10 Top tips if you lost your sense of smell after a virus
1. Try not to panic. Most post-viral smell loss is temporary, though some cases do persist. Time will be on your side.
2. See a doctor. Seeking medical advice is important at this stage. Not all GPs and primary care physicians are well acquainted with the subject of anosmia. If you feel your doctor is one of those, you may need to keep trying. Don’t be fobbed off.
3. Be a good observer. Take note of what is happening to you. Try to remember the course of events. Record your medications, whether you were using nasal sprays, and how often. Make observations about the quality of any smells you can perceive. Totally absent, distorted, disgusting. Both nostrils or one? Is there a change at different times of day, or in special circumstances?
4. Join one of the FB group forums for anosmics. “Living Well with Anosmia” is a great discussion group for acquired anosmics who want to find positive ways of navigating a life without smell. “Acquired Anosmia and Parosmia Support Page” and “Parosmia/Anosmia Support Page” are two other groups where you will find people who share something in common with you. Finding someone to talk to who has a shared experience can be a powerful tonic.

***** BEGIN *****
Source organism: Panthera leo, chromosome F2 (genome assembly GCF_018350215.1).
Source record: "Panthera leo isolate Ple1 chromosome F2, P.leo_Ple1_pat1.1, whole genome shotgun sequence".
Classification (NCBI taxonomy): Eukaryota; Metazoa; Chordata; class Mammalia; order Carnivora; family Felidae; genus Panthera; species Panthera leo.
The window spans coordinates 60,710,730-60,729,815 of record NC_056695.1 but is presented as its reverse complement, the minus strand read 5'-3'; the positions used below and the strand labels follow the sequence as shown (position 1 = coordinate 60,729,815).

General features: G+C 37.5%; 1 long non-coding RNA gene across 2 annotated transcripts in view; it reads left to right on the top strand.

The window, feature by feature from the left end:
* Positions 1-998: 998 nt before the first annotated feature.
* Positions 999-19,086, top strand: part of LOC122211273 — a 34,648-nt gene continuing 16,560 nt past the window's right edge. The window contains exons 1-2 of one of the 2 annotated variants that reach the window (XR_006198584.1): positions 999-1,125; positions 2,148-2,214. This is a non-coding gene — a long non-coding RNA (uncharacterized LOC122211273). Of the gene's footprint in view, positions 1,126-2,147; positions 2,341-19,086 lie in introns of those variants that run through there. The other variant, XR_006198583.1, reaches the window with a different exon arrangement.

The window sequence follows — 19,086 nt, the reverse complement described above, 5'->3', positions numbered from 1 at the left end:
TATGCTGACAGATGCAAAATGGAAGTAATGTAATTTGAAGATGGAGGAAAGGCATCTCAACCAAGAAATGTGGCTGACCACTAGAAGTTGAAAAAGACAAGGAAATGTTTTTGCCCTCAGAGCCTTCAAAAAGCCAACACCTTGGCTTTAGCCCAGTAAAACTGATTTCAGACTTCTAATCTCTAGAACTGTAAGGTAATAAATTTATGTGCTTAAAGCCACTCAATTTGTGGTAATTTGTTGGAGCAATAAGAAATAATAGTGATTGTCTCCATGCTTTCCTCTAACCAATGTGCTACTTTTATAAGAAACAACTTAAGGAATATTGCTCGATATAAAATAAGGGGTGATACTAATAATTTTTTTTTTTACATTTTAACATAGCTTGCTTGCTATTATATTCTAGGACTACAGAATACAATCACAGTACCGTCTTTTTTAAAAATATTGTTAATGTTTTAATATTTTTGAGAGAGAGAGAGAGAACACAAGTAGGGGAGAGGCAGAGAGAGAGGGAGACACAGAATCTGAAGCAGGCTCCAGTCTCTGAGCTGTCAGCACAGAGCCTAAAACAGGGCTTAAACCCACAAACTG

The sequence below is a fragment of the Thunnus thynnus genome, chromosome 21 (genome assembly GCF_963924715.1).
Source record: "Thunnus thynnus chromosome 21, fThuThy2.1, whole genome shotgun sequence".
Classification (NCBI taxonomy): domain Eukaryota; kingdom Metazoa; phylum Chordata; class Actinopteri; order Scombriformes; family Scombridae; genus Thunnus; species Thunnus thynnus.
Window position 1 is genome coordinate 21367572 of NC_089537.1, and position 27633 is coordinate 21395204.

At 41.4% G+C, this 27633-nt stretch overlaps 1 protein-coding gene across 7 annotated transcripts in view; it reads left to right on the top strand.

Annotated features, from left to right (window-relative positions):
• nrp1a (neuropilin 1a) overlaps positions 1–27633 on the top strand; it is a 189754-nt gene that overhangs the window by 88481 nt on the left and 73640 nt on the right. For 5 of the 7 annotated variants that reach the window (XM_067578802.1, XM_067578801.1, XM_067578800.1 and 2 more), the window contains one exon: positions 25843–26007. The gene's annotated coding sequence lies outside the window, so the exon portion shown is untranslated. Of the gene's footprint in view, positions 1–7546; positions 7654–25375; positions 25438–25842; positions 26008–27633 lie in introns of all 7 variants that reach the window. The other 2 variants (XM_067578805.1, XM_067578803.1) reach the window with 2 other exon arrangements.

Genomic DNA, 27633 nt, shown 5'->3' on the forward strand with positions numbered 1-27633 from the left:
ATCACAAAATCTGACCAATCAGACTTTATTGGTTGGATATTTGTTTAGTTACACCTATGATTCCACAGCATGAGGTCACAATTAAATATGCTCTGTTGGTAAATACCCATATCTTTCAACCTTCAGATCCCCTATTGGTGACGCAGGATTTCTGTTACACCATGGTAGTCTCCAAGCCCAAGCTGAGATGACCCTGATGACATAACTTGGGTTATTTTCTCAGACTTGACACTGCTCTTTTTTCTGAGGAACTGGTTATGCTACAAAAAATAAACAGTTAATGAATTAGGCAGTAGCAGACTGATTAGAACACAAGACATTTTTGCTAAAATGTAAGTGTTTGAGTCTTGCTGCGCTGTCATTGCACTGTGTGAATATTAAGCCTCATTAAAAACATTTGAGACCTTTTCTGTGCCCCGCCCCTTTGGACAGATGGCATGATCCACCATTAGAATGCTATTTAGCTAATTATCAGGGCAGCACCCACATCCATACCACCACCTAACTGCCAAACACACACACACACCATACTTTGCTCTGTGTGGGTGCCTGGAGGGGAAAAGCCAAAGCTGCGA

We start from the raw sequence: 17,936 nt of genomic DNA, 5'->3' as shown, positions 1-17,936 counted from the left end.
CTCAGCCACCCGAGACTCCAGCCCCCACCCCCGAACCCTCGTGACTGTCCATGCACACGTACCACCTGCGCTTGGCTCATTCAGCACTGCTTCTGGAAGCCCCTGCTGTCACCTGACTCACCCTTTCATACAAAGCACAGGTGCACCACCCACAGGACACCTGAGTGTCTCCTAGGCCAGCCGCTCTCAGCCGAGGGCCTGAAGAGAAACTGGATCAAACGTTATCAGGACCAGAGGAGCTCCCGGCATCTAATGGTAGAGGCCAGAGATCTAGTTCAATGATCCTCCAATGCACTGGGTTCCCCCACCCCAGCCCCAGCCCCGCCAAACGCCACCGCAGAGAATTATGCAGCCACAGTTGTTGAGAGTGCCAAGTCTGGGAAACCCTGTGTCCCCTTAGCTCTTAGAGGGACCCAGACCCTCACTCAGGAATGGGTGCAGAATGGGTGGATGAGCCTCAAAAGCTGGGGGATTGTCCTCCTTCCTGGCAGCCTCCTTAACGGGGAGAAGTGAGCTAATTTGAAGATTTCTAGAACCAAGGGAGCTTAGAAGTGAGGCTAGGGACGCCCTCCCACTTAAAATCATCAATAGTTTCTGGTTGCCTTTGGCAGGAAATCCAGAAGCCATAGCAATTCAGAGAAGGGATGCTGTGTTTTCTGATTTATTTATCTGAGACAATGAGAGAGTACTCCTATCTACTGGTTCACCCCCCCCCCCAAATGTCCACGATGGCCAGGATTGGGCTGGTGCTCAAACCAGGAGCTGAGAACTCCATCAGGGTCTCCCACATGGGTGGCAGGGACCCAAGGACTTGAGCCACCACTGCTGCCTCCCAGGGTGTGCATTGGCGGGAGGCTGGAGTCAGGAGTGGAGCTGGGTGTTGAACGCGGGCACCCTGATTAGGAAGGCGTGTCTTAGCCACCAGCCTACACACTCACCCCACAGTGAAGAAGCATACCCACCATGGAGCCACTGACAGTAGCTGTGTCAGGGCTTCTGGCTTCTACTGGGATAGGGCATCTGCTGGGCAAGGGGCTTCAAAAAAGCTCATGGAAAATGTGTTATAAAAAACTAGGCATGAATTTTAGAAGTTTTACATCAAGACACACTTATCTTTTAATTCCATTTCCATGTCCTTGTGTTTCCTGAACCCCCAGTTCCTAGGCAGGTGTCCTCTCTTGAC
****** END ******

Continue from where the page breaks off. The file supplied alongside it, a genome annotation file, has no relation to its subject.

5. Get informed, but don’t believe everything you read on the internet. Beware of taking your views from single individuals from whom you might get the impression that their story is like yours. Everyone’s journey is different. Try to read widely, and get your information from fact-based websites. There are no quick cures for anosmia, so be sceptical of anyone who is endorsing a quick fix.
6. Smell loss can get you down. Many patients with severe smell loss experience feelings of alienation, depression and negativity. This won’t happen to everyone, but for some it is a reality. Talk to a family member, trusted friend, or a doctor about your feelings. Seek support -- there is no shame in this. Your feelings are valid.
7. Let a qualified doctor advise you on pharmaceutical therapies. On many websites you will read about drugs that are being tested or are used in specialised clinics that deal with anosmia. Not all of these drugs are advisable for everyone--many have side effects. Only a physician will be able to help you decide what is best for you
8. Try smell training. There is sound scientific research to support this relatively new therapy. It is not a cure, but a way of amplifying and rebuilding any recovery you may experience. For further information, go to www.smelltraining.co.uk.
9. If you are one of the unlucky ones who find their positivity draining away, find out what it is that makes you feel even a bit better, then do it.
10. And most important, if you experience recovery, come back to your support groups and tell them your good news! The recovered often “disappear”, and their voices are not heard. They are out there, but may have sniffed their way off into the sunset.
Time is a great healer.